Chris Edwards, director of Tax Policy Studies at the Cato Institute in the United States, told the BBC’s Business Daily program that it is not productive to increase taxation of the richest with a wealth tax.
“They already pay high taxes,” he argued.
“Most of its assets are invested in businesses. For example, Amazon’s Jeff Bezos generates economic growth and thousands of jobs,” he said in an interview in early 2020.
“Most of the wealth in the US is generated by the innovation of billionaires like Bezos or Gates, by people who create new businesses that make them rich, but that benefit everyone, “he said.
Philanthropy amid a wealth boom
Elon Musk, Jeff Bezos, Mark Zuckerberg and six others tech moguls earned $ 360 billion during the pandemic, according to data compiled by the newspaper The Washington Post, based on the Bloomberg Billionaires Index.
Tech firms had a year of high returns. So much so that just six tech companies – Apple, Facebook, Amazon, Netflix, Microsoft and Google – were responsible for more than 60% of the S&P 500 index’s gains in 2020, according to Yardeni Research.
That is why the fortunes of the tycoons in a sector, dominated by few players, skyrocketed during the covid-19 pandemic.
According to Megan Tompkins-Stange, Professor of Public Policy at the University of Michigan, Jeff Bezos, founder of Amazon, donated US $ 150 million, equivalent to 0.1% of the profits he accumulated during the pandemic.
“Small increases in taxes look much better than small donations,” he wrote on his Twitter account.
Elon Musk would have donated 0.004%, Zuckerberg 0.36%, and Bill Gates 7.3% of the income obtained during the pandemic, according to the US newspaper.
However, the figures vary substantially depending on how the calculations are made and the source of information used. On the other hand, some millionaires make anonymous donations and many are not required to disclose the amounts given.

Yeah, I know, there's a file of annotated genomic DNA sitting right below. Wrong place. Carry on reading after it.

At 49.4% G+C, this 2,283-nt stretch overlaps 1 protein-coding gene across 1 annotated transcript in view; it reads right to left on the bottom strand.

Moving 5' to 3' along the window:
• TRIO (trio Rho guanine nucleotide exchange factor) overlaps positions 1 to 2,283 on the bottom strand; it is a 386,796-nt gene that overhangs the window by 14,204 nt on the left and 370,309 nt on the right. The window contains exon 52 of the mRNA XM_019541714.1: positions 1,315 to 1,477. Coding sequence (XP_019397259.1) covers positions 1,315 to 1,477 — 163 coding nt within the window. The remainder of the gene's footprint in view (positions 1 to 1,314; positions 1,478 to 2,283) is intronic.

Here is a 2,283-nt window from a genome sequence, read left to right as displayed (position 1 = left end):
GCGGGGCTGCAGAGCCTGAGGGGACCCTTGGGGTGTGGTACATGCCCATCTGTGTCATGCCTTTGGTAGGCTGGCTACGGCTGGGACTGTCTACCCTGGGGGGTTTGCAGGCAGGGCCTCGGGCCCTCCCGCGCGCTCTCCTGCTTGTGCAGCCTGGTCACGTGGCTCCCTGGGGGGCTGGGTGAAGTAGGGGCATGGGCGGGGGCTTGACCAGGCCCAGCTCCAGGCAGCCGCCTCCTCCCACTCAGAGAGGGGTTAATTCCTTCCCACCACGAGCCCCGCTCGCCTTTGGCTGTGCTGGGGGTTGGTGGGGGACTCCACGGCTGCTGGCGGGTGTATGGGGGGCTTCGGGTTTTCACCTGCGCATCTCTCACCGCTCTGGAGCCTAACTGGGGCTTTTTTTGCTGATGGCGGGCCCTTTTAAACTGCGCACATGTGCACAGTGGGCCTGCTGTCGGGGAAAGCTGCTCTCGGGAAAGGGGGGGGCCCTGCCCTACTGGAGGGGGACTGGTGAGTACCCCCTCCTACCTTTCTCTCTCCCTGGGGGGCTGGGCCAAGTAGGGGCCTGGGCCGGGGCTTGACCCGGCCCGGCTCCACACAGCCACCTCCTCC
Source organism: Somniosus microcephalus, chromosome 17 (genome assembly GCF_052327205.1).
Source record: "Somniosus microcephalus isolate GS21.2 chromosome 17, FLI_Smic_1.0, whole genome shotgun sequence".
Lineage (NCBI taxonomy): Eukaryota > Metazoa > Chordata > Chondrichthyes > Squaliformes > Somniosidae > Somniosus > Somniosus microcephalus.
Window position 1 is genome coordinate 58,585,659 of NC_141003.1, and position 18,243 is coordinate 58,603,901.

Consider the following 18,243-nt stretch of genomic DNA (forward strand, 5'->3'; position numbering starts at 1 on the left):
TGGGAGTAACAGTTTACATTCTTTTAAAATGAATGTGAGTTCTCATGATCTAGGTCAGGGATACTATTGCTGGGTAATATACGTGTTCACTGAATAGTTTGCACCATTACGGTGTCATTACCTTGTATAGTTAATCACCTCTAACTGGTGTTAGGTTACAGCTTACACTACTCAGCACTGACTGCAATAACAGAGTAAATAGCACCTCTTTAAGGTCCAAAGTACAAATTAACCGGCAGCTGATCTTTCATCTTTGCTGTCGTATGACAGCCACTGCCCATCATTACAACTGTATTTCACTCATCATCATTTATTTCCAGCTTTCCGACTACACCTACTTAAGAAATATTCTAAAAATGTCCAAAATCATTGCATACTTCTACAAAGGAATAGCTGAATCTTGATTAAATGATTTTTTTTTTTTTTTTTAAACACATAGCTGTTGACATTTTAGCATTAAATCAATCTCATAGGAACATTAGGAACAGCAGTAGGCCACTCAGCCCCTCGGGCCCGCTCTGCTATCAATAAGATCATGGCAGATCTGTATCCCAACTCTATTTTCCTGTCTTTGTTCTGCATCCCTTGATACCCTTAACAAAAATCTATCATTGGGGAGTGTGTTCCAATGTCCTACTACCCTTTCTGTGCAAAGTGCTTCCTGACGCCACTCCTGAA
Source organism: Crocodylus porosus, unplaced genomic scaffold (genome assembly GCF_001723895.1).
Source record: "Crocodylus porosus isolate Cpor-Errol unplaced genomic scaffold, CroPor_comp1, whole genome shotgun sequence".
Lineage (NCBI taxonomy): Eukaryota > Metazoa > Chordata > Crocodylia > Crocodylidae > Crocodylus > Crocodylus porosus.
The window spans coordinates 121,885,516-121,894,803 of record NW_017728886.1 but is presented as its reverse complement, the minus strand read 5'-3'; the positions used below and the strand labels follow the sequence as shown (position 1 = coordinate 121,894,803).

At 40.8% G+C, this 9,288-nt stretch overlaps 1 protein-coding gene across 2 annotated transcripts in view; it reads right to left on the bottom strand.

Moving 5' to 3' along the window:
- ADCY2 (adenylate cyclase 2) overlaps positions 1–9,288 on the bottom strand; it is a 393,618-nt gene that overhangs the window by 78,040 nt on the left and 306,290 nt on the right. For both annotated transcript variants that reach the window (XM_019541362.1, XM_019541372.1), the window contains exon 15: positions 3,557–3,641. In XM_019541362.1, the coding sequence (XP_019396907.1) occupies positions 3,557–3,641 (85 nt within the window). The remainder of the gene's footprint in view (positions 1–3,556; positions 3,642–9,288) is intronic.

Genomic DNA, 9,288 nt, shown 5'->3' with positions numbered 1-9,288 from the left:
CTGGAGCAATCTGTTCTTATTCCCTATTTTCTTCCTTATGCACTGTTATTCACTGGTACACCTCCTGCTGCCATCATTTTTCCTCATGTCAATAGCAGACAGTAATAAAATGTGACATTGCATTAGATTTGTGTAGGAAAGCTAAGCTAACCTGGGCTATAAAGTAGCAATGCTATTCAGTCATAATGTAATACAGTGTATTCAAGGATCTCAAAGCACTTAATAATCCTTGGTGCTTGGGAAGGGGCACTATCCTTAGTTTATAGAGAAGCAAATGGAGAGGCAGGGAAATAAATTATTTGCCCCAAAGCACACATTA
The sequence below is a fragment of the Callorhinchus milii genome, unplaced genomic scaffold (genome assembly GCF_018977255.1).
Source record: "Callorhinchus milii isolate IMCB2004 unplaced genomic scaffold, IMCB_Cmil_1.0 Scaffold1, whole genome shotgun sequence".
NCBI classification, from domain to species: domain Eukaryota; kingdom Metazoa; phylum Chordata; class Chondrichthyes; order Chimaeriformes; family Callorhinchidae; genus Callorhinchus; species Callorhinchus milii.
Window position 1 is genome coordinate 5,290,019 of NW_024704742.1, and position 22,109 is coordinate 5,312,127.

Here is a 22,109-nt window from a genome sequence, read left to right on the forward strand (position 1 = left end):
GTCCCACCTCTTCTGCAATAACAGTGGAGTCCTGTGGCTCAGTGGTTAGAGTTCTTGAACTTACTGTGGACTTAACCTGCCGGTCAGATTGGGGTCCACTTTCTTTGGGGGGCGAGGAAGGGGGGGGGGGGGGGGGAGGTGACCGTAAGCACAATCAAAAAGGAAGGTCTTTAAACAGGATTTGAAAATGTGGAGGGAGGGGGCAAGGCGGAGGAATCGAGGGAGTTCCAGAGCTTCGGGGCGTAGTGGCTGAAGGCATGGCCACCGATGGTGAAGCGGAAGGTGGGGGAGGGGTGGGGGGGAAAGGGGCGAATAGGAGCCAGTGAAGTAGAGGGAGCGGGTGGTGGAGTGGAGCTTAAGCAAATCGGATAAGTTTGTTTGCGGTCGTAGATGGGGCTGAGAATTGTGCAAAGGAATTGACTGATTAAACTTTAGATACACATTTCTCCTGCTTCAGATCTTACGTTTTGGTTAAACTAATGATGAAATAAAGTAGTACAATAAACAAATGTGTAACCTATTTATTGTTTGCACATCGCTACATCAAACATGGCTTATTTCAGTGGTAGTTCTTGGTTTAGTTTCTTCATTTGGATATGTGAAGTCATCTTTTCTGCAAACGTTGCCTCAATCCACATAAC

At the end of December, The Chronicle of Philanthropy published its annual ranking of the main charitable contributions of individuals and their foundations in 2020.
The first place is occupied by Jeff Bezos with his donation of US $ 10 billion for the creation of his own environmental fund “Bezos Earth Found”, dedicated to providing contributions to organizations that fight climate change.
On the list (organized according to the value of the amounts) Bezos reappears in seventh place for his $ 100 million donation to the Feeding America organization.
It is also in the ranking Mark Zuckerberg with two donations given to the same organization: Center for Tech and Civic Life. The first is US $ 250 million and the second is US $ 100 million.
The list also includes well-known donors like Phil Knight, Nike co-founder. The publication warns that two famous billionaires in the world of donations, MacKenzie Scott (Jeff Bezos’ ex-wife) and Jack Dorsey, CEO of Twitter, they do not appear on the list because their contributions were divided between different causes.
He estimates that adding up the various contributions, Scott contributed nearly $ 4 billion and Dorsey $ 300 million to more than a hundred non-profit organizations.
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Eddie is an Australian news reporter with over 9 years in the industry and has published on Forbes and tech crunch.